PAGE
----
A back injury can make it impossible for a worker to do much of anything, let alone perform their usual job duties. Back injuries can result from sudden accidents like falling equipment or debris, or from physical exertion like a lifting accident. Workers’ comp can cover the cost of medical treatment and provide benefits for temporary or permanent disability, assuming the accident meets the compensability criteria for coverage under the Virginia Workers’ Compensation Act.
In addition to injuries caused by workplace accidents, workers’ comp provides benefits to workers suffering from occupational diseases that prevent them from returning to work. For example, an employee who develops a respiratory illness after exposure to harmful substances in the workplace may be able to make a claim for workers’ comp benefits. Occupational disease claims are generally more difficult to win than physical injury claims.
The Virginia Workers’ Compensation Act requires any Virginia employer that has three or more employees to have workers’ compensation insurance which provides workers’ compensation benefits in the event of an accident. A person must meet the legal definition of an “employee” in order to qualify for benefits, but a workers’ comp lawyer can help with your claim if you have any doubts about your employment status. Employers sometimes try to classify a worker as an independent contractor (1099) when they should actually be classified as an employee. The Virginia Workers’ Compensation Commission may ultimately hold a hearing to determine whether you have the same functions or attributes as an employee, regardless of how your employer described you, and therefore are eligible for work comp benefits.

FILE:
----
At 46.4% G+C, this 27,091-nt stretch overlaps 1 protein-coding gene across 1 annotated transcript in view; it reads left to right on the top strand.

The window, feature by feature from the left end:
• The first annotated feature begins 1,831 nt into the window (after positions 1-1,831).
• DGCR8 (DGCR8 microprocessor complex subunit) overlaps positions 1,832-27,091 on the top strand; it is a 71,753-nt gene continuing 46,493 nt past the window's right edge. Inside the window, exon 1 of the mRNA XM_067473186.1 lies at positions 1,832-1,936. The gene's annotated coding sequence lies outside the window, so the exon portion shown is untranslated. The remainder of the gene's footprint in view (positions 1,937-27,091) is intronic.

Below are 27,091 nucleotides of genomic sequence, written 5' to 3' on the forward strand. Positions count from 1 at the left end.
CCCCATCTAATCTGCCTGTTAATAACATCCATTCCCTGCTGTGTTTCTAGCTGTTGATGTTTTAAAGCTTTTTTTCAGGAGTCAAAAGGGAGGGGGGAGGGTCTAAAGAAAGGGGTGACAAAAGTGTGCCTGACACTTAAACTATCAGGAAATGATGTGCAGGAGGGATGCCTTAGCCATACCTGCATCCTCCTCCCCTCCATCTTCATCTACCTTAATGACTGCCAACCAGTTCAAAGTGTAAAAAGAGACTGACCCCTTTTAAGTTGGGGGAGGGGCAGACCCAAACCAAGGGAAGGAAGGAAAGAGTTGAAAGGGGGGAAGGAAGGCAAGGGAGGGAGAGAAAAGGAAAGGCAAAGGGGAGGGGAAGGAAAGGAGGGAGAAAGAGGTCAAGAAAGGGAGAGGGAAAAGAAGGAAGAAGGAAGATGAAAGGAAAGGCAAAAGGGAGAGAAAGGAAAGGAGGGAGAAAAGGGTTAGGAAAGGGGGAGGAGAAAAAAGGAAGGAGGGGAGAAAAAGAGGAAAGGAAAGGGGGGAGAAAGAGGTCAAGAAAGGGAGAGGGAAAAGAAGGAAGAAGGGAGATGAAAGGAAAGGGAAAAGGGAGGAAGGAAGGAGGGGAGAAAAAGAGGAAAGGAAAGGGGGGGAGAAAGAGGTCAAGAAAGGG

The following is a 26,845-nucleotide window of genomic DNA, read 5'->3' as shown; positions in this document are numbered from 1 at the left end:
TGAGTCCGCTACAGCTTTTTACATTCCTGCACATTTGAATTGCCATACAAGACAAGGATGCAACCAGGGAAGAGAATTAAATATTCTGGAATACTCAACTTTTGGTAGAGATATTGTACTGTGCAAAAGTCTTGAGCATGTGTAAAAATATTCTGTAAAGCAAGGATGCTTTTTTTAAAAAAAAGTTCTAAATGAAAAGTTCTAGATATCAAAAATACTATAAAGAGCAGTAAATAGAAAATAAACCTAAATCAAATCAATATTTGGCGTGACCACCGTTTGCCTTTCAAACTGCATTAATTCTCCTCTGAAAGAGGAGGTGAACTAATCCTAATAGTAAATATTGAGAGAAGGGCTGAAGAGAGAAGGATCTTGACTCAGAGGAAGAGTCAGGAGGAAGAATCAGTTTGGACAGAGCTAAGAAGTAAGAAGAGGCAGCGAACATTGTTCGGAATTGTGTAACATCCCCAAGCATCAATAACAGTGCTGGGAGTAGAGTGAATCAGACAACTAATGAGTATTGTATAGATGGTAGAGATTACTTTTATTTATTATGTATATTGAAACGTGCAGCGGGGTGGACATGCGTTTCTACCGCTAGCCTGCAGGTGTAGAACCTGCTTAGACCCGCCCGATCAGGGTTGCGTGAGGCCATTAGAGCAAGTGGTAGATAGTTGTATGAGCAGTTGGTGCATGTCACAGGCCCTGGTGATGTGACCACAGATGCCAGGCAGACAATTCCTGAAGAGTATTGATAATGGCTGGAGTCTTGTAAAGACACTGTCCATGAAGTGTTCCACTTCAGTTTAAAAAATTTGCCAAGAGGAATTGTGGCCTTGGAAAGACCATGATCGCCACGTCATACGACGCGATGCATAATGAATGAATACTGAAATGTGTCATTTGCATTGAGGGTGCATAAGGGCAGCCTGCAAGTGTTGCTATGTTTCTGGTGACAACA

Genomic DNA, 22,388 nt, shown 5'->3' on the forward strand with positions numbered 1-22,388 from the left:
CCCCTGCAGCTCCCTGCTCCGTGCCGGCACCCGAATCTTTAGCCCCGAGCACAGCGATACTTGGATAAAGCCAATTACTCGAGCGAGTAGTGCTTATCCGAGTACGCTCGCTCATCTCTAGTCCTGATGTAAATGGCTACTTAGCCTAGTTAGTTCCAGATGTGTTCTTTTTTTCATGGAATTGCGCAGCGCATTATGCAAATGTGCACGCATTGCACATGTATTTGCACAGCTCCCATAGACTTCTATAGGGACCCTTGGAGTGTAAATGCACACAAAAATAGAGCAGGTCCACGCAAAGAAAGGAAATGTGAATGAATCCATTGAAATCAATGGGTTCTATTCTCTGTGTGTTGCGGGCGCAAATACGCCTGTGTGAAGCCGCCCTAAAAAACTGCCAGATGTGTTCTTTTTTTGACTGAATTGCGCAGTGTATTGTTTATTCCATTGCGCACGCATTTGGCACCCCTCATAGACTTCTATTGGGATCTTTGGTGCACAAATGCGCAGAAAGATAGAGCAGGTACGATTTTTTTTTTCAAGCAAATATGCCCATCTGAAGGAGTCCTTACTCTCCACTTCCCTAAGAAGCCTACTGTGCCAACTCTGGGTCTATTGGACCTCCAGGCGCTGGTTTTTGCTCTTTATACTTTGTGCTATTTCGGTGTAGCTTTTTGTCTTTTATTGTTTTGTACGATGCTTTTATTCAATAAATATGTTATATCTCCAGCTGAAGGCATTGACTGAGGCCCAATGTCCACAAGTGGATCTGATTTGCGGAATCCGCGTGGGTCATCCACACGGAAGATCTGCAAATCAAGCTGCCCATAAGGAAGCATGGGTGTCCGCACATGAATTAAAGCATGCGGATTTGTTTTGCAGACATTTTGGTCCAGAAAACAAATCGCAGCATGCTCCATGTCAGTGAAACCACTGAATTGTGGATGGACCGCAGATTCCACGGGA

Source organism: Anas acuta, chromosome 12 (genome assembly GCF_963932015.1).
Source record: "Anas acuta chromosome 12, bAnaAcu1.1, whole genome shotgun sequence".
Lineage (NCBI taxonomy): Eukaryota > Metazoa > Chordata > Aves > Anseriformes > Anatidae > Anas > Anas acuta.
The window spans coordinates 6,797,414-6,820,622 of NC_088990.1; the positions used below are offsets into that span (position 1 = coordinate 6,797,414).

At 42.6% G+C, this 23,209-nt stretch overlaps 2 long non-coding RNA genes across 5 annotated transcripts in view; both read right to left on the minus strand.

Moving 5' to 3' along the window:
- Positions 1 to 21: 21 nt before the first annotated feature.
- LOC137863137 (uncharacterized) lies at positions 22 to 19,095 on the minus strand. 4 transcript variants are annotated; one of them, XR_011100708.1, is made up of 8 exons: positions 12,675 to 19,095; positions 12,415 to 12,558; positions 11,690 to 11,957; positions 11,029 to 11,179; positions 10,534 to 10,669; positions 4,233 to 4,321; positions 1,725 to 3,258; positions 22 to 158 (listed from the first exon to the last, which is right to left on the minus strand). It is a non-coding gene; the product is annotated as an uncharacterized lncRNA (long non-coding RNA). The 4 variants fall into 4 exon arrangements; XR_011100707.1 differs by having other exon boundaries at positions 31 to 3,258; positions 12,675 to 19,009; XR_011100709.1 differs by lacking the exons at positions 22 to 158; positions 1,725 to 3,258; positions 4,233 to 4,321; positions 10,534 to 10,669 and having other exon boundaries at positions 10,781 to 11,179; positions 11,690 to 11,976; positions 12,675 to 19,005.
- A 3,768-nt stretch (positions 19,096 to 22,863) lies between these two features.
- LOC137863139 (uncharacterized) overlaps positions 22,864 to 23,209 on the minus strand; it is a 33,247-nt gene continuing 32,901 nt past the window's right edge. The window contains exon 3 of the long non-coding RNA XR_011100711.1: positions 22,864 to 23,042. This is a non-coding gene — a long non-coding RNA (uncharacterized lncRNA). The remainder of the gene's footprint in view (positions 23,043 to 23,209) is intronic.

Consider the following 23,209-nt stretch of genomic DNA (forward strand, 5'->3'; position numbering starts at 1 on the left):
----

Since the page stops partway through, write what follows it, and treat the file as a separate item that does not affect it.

When you have been hurt in a work accident, you could qualify for Virginia Workers’ Comp benefits. However, filing a workers’ compensation claim may not be the best option for you in some cases, or it may not be an option for you at all. That does not necessarily mean that you are stuck paying out of pocket for your injuries. Here’s why.
Workers’ comp provides a way for injured workers to recover compensation for work-related injuries, including medical, disability, and death benefits, without regard to who was at fault for the accident or their injuries. You do not have to prove that your or anyone else was to blame in order to obtain workers’ comp benefits, like you would have to in a normal civil lawsuit such as that arising from a car accident or defective product. However, you do have to meet a rather stringent set of criteria to show that your accident arose out of and in the course of your employment and that it resulted in a sudden, identifiable, structural or mechanical change to your body.